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Byrnes gift inspires $250,000 Madison for Keeps challenge

Sweeping effort calls for alumni, parents and friends to help Dukes stay Dukes


 
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SUMMARY: Cheryl (’77), Connor, Lily (’22) and Randy Byrnes hope their family’s challenge gift will inspire others to give during the May Madison for Keeps emergency scholarship fund drive.


UPDATE: May 7, 2020 — It took less than 24 hours to rise to this challenge meant for the entire month of May. This extraordinary donor response and increasing financial aid appeals mean Madison for Keeps fundraising continues with a new goal of $750,000 so that 150 Dukes stay Dukes. read more.


When Cheryl (’77) and Randy Byrnes heard that the economic impact of COVID-19 would affect a record number of JMU students’ financial ability to stay in school this year, they stepped forward to start an outbreak of their own.

The Byrnes Family Challenge gift of $25,000 for the Madison for Keeps emergency scholarship fund has attracted a growing number of other challengers to the cause. 

Recognizing this critical moment for JMU students, more than 35 challengers — including the largest donors, Brian (’86) and Mary Jo Hogan — have joined the effort. They promise that for every dollar contributed to Madison for Keeps through May 31, they will give the same up to $250,000 so that Dukes can stay Dukes.

  GIVE NOW: DOUBLE YOUR IMPACT

The Madison for Keeps matching campaign launched May 5, global COVID-19 Giving Tuesday, with a month-long goal of raising 100 emergency awards averaging $5,000 to keep these at-risk Dukes in school.

Madison for Keeps, May 2020“We hope that by offering to match contributions ... others will feel encouraged to give — no matter the size of their gift — since it will be doubled and have greater impact,” says Cheryl Byrnes. “We know that not all parents can give their children the lifelong gift of a college education, particularly now that many face serious economic challenges as a result of this pandemic. … Both Lily (’22) and I have great affection for JMU. We both feel that it’s been a blessing and want to pass it on.” 

The Byrnes family’s matching challenge has, in the strangely apt parlance of the day, gone viral. Members of the JMU Board of Visitors have stepped forward to raise the challenge total.

“As stewards of this great university, our board is concerned about the impact the COVID-19 virus is having on members of the JMU community,” says rector Maribeth Herod (’82). “We are investing in this challenge so that our students will not have to endure the heartbreak of being unable to afford to return to JMU. We want our Dukes to complete their education here and join the ranks of successful JMU alumni carrying on our purple and gold traditions around the world.”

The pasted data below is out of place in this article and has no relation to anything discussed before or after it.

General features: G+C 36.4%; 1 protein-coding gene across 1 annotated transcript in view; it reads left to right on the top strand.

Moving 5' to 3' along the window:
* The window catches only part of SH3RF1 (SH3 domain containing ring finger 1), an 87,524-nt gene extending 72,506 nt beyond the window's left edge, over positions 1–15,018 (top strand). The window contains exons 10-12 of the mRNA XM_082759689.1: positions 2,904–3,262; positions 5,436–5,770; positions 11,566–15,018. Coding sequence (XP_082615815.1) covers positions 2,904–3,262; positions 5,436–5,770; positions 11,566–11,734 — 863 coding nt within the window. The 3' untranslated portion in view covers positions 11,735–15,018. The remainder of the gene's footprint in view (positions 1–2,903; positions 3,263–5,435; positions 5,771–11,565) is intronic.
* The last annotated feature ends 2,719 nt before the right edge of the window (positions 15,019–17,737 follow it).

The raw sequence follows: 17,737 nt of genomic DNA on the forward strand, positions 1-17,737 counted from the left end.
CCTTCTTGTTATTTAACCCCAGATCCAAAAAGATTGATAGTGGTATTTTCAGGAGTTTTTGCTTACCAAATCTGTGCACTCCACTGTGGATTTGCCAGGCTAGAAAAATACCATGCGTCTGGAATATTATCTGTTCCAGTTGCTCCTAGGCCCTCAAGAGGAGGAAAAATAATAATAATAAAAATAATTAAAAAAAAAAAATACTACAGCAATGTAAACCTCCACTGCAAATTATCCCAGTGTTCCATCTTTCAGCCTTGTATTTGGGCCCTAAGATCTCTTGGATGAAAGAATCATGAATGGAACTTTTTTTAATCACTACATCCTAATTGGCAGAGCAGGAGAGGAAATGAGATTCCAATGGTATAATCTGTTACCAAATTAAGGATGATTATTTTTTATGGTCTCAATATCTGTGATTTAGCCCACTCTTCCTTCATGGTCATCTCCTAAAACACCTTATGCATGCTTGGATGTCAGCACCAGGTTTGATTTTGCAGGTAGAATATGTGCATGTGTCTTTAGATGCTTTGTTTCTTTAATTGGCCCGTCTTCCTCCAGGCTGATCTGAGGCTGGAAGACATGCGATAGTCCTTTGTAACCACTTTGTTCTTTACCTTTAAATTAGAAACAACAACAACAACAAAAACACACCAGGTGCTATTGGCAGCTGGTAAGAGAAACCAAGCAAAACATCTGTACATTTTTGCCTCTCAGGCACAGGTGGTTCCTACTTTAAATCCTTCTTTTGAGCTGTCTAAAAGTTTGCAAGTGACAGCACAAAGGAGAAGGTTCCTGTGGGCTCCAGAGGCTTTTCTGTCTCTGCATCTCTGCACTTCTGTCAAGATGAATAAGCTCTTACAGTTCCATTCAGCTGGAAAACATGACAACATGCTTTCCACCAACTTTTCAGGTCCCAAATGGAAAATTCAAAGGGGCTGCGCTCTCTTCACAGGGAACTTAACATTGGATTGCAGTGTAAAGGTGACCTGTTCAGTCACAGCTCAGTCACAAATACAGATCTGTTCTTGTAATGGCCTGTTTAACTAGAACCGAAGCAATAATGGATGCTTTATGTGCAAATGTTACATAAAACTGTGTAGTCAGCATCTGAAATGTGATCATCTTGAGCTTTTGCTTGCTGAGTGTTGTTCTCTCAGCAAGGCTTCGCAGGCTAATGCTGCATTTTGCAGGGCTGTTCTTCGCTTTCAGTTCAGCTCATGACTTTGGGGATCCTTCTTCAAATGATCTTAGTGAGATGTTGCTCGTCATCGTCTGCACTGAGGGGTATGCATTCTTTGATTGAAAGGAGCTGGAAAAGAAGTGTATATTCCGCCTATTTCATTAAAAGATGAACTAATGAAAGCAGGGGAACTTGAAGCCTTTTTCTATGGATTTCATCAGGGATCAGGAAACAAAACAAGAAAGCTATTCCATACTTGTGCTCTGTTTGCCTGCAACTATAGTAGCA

Members of the JMU Foundation Board of Trustees have also ratcheted up the challenge. 

“In these unprecedented times, many of our students will need our help. Can you imagine your Madison Experience being cut short by something like this?” asks trustee Enrico Gaglioti (’94), who contributed to the challenge with his wife, Danielle. “As JMU leaders, the trustees feel like we should be showing the way, so the board is joining the challenge. We hope that our contributions will motivate others to dig deep and push this match over the top so that we can help students continue their education and graduate from JMU.” 

Also joining the Byrnes family in the Madison for Keeps challenge are Kim (’80) and Craig Bram (’80), Jeff (’90) and Robin Tickle, the Women for Madison Executive Advisory Council, the JMU Alumni Association, President Jon Alger and Mary Ann Alger, and JMU’s senior leadership team. Together they have raised the potential total impact of May’s matching campaign to $500,000.

The JMU community is already responding with leadership gifts to match the challenge, including the Parseghian family.

“We choose to contribute at this time because Dukes help Dukes,” says parent Greg Parseghian. He and his wife, Christine, along with sons Greg (’17) and Alex (’20) contributed in honor of the graduating class of 2020. “The consequences are enormous: without success in this appeal, we lose existing students and fail in our mission to educate and graduate members of the classes of 2021, 2022 and 2023. Failure is simply not a viable option for this university.”

The campaign reactivates the Madison for Keeps emergency scholarship fund that came to the rescue for Dukes affected by the Great Recession 11 years ago. Back in 2009-10, 3,800 donors contributed more than $400,000 and saved 108 students from having to drop out of school that year.

Today the Byrnes family and their fellow challenge donors are asking alumni, parents, employees and friends to surpass that previous success so that JMU can meet the record number of requests for emergency assistance the financial aid office expects to receive in the upcoming year. The 2020-21 and 2021-22 academic years are anticipated to be the most demanding years ever for emergency appeals. JMU estimates that the average award necessary to keep a student (who files an appeal for aid) in school will be $5,000 this coming year.

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Published: Monday, May 4, 2020

Last Updated: Monday, May 18, 2020

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